Last photo: Terttu Hermansson

Hämeenkangas offers diverse opportunities for sports in nature and learning outdoors

Inspiring school trips in the Geopark

The Geopark offers diverse and inspiring opportunities for schoolchildren’s excursion days and longer camp schools. At the end of May, schoolchildren from Kihniö spent a nice spring day in Jämi, Hämeenkangas.

Get to know the Gepark on an excursion

At Geopark excursions you get to know the Geopark’s natural and cultural attractions and at the same time learn to be in nature. In the Geopark you can make a day trip to one destination or organize a longer camp school and visit several places. The companies in the area offer school groups quality services from equipment rental to guided tours and from meals to accommodation. Read more about excursion tips by destination.

Photo: Sofia Sillanpää

Schoolchildren on a Geopark excursion in Jämi

As part of the European Geopark Week, schoolchildren from the municipality of Kihniö made a spring day trip to Jämi located in Hämeenkangas. Pupils were introduced in advance to the diverse range of activities in the area, from which they selected their favorite ones together. The excursion day was based on sporty activities. At the same time, the aim was to learn about the Geopark and the unique nature of the area.

Photo: Pasi Talvitie

By mountain bikes to number one nature attractions

Mountain biking was chosen as the activity before noon. The electric fat bikes were rented by Jämi Maat. The kids were surprised how funny the bikes are, and the cycling aroused great enthusiasm already in the testing phase of the bikes before the actual bicycling. The easy-going and comfortable trail network of Hämeenkangas enables successful mountain bike trips even for first-timers.

Photo: Pasi Talvitie

The inspiring cycling guide of Jämi Maat led the group to the top of Soininharju, where they admired the scenery that opened from above the high ridge. The queue of bicyclers then headed along the needle trails to the most popular natural attractions in the area. The group passed the valuable forest area of Niiniharju towards Koivistonvati, the largest kettle hole in Hämeenkangas.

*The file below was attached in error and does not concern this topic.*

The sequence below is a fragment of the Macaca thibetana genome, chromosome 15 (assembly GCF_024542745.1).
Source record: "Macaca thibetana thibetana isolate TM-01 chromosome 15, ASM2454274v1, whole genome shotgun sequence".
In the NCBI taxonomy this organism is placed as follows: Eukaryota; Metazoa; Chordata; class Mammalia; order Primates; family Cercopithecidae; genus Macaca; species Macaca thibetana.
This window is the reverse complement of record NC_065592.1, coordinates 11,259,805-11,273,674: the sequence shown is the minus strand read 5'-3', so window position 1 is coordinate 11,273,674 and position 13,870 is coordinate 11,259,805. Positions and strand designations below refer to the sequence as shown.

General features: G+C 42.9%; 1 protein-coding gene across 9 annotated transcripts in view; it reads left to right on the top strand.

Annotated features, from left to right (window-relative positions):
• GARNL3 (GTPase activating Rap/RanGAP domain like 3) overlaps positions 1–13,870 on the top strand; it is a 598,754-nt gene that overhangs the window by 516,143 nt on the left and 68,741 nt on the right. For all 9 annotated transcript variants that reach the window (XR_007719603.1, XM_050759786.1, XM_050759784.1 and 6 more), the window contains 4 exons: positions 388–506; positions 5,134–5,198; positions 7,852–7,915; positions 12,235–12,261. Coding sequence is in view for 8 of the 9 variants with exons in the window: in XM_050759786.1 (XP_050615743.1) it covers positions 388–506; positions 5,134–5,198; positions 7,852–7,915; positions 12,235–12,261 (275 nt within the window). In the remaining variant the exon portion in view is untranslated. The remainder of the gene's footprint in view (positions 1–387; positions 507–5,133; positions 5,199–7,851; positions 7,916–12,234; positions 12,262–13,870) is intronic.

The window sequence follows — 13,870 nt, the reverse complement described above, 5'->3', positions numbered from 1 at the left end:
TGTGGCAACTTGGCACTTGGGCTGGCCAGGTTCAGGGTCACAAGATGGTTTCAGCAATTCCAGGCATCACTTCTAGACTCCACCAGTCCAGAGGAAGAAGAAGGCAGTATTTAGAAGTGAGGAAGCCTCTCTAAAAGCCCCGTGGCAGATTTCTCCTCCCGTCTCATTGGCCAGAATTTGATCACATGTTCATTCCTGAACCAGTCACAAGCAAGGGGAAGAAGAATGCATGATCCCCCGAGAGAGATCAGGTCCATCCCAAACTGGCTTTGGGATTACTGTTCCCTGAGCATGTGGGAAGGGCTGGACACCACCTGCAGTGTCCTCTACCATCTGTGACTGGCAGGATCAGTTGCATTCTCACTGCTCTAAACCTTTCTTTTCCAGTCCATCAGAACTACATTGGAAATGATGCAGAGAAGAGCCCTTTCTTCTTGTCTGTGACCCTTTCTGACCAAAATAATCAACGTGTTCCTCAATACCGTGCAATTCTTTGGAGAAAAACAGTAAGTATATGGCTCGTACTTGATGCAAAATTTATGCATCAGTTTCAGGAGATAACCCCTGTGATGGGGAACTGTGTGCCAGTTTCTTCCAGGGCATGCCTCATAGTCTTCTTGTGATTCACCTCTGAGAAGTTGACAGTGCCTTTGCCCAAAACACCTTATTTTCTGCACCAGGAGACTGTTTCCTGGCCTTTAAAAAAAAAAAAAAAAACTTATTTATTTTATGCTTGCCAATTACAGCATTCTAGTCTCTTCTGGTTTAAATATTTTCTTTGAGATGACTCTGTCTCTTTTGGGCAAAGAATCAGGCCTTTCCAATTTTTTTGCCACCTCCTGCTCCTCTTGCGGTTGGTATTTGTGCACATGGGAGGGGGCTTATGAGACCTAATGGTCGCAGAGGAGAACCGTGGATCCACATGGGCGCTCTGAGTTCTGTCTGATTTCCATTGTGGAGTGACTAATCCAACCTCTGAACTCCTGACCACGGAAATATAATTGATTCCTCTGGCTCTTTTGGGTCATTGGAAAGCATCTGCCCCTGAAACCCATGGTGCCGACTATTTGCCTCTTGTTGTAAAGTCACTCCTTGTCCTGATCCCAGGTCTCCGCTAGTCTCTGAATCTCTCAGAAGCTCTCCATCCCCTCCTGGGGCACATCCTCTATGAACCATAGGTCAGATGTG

Photo: Laura Koivumäki

Uhrilähde and Kylmänmyllynlähde springs, which are one of the finest springs in Finland, are located in Hämeenkangas. By the springs the kids heard stories related to the place and refreshed themselves by drinking the water. On the way back to Jämi, you can choose steep uphills to test how electrical assistance affects pedaling. The group considered mountain biking to be the best part of the day.

Photo: Terttu Hermansson

Climbing and golfing

After cycling the group had a tasty lunch at Lomahotelli Jämi. In the afternoon the kids climbed high among the canopies of the trees in the Jämi Maat Adventure Park. The park has five different levels of tracks, each of which you can choose the most suitable for you. The longest cable track in Finland is located in the Adventure Park. Schoolchildren loved climbing and tracks, too. In addition to climbing, the pupils played casually mini golf and frisbee golf. In the afternoon, an hour’s drive back home folded comfortably on a local charter ride.

Photo: Jämi Maat

The whole group, both the students and the teacher and the assistant, considered the trip very successful. In addition to the nice day, the kids learned about their own Geopark and its uniqueness.

The Geopark excursion day was piloted in a Leader-funded project. The project paid part of the cost of the excursion.

Text: Laura Koivumäki

Photo: Terttu Hermansson

Main photo: Terttu Hermansson

Last photo: Terttu Hermansson

The Geopark offers diverse trip opportunities for school groups

From Ice Age to the present – Learning outdoors

The students of Honkajoki upper secondary school have hiked in Lauhanvuori National Park and foreign destinations and made observations about the environment. The students tell about their experiences and what they learned.